Once you’ve picked up milk, bread and eggs at the grocery store, you can now buzz over to the health and beauty section for some CBD-infused products to calm your aching back.
Starting this week, the Kroger Co., the nation’s largest grocer, will begin selling cannabidiol-infused products at stores in several states.
Rachel Hurst, corporate affairs manager for the Kroger Michigan division, said 92 stores in Michigan will have products. Cannabidiol is best known and commonly referred to as CBD. Kroger, Hurst said, will be selling the topicals, not the CBD oil that you ingest.
Kroger joins national retailers across the country such as CVS and Walgreens in selling CBD topical products.
“Like many retailers, we are offering our customers a highly-curated selection of topical products like lotions, balms, oils and creams that are infused with hemp-derived CBD,” Hurst wrote in an email. “Our limited selection of hemp-derived CBD topical products is from suppliers that have been reviewed for quality and safety.”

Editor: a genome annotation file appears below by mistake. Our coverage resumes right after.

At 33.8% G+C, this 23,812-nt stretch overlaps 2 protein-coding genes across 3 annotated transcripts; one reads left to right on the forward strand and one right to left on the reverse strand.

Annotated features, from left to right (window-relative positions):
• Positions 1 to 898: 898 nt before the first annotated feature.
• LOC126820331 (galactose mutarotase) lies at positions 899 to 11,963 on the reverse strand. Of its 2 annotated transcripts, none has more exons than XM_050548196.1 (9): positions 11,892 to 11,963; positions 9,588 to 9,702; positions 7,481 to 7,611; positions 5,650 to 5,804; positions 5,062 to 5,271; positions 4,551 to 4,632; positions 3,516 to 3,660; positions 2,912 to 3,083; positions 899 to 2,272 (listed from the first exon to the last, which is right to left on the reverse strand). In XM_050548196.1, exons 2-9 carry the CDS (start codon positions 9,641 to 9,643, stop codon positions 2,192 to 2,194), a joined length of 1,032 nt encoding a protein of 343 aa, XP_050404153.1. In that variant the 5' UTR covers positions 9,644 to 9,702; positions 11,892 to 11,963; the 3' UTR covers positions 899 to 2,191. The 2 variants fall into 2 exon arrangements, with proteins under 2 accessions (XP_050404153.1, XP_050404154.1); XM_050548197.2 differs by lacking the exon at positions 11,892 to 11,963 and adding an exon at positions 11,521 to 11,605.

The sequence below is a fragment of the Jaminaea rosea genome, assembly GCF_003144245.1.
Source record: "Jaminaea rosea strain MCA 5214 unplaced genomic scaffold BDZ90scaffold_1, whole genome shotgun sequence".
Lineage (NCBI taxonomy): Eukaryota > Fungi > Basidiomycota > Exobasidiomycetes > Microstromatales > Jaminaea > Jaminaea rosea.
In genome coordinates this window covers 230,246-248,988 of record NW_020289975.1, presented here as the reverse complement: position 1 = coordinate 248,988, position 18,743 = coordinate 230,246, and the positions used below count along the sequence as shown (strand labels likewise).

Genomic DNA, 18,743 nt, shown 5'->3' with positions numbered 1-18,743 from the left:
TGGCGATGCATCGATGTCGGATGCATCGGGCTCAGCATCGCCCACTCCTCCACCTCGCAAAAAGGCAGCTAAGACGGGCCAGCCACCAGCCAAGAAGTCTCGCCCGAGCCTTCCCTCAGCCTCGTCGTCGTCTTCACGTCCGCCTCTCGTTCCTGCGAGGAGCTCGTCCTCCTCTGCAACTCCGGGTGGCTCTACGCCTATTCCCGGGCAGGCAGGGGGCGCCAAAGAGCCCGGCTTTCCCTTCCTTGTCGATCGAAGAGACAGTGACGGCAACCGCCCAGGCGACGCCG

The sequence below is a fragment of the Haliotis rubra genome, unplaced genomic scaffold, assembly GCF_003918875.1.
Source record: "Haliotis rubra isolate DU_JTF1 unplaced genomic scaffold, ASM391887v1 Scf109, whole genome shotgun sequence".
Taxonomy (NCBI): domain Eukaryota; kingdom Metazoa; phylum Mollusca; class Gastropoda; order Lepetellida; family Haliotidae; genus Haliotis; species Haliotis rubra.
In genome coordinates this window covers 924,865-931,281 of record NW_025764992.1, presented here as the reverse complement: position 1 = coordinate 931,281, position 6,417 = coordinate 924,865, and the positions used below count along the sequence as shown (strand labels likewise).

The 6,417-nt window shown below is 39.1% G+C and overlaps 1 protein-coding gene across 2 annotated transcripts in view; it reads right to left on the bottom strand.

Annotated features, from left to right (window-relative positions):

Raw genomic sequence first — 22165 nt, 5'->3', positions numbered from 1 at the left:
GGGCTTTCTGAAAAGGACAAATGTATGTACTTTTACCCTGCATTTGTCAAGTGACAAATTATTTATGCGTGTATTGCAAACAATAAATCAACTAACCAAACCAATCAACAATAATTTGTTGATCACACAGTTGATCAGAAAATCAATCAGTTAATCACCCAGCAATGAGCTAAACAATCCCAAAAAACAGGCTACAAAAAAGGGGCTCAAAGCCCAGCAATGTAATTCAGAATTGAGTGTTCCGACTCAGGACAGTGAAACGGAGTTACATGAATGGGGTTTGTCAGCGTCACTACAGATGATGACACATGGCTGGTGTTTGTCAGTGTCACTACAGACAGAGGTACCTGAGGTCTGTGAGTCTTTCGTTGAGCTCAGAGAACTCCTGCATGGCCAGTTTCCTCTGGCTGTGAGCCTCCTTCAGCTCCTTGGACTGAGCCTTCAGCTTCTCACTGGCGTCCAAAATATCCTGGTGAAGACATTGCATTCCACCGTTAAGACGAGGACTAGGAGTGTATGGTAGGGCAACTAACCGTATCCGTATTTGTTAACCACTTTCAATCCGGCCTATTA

Here’s what you need to know.
What is cannabidiol?
Better know as CBD, it’s a chemical compound that stems from the cannabis sativa (marijuana) plant. CBD is often used for its medicinal purposes.
What are considered topical products?
Think lotions, balms, oils and salves. These are often applied to and absorbed through the skin.
Why do they matter?
These types of products are believed by users to be therapeutic and relieve pain and soreness, without the “high” that comes from marijuana. CBD stems from the hemp and marijuana plants and is the non-psychoactive ingredient.
What makes these less euphoric?
It’s minus the tetrahydrocannabinol or THC that is the psychoactive compound that provides users the high. CBD from marijuana plants have a higher THC concentration than hemp-derived CBD; the latter still has trace amounts of THC.
Why aren’t they in food?
The U.S. Food and Drug Administration (FDA) still deems CBD use in edibles or dietary supplement products illegal and have not yet approved such products. But these edibles are projected to be a multi-billion dollar industry.
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Contact food writer Susan Sealsky: 313-222-6872 or firstname.lastname@example.org. Follow @SusanMariecooks on Twitter.
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